Botanical name: 


A wild plant not altogether unlike fennel. It grows two or three feet high. The stalks are round, striated, and branched. The leaves are large, and divided like those of fennel, but into narrower and finer parts, and they are of a very dark green colour. The flowers are little and white, but they stand in dusters at the tops of the stalks, and are conspicuous by their number. The root is long and brown, and there are always a quantity of filaments at the head of it like hairs: these are the fibres of the stalks of former leaves.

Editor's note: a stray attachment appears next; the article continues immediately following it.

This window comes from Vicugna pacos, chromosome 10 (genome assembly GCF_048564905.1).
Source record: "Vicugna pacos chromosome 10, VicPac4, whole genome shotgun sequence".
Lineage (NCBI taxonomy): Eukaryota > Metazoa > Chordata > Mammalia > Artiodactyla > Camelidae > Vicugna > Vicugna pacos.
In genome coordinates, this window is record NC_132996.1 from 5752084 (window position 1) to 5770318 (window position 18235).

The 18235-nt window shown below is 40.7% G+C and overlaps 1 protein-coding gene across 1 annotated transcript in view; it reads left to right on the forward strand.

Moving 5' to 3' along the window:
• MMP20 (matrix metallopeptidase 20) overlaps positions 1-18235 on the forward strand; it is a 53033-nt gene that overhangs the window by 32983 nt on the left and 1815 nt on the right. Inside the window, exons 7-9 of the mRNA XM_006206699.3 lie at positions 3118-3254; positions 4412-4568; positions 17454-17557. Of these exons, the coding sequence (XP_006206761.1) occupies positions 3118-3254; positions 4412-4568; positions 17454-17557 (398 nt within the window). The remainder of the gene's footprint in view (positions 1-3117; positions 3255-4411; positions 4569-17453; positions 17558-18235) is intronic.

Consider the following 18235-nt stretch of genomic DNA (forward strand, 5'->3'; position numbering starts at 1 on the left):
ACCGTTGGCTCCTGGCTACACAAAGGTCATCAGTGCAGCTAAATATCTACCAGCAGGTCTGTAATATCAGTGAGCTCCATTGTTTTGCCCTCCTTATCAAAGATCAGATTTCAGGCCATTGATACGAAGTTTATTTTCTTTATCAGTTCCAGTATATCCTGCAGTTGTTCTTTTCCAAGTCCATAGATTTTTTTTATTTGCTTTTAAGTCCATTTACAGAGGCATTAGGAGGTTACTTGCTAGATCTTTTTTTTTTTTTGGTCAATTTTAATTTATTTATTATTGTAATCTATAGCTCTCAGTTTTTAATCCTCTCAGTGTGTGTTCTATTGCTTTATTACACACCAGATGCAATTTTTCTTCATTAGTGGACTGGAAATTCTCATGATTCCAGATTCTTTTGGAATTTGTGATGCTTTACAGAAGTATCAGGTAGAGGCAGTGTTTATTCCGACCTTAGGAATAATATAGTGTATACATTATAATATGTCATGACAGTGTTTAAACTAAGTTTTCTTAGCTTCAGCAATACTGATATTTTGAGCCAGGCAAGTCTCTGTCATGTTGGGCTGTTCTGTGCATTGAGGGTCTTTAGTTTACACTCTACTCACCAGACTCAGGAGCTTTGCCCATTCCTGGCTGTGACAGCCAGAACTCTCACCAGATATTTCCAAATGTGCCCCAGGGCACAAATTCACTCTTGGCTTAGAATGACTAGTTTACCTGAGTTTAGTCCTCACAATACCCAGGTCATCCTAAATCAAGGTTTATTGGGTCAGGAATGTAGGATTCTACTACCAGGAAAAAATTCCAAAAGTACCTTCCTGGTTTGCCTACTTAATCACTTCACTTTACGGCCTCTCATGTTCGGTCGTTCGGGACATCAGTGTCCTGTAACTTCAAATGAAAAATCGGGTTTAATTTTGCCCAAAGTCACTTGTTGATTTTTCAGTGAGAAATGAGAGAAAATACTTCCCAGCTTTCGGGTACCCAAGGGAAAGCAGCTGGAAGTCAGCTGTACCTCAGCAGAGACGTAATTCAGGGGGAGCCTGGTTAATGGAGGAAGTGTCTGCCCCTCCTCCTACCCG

The root is used, and it is best fresh taken up. An infusion of it is excellent medicine in the gravel; it also opens obstructions, and promotes the menses. The root dried and given in powder strengthens the stomach, creates an appetite, and is good against the colic.

The Family Herbal, 1812, was written by John Hill.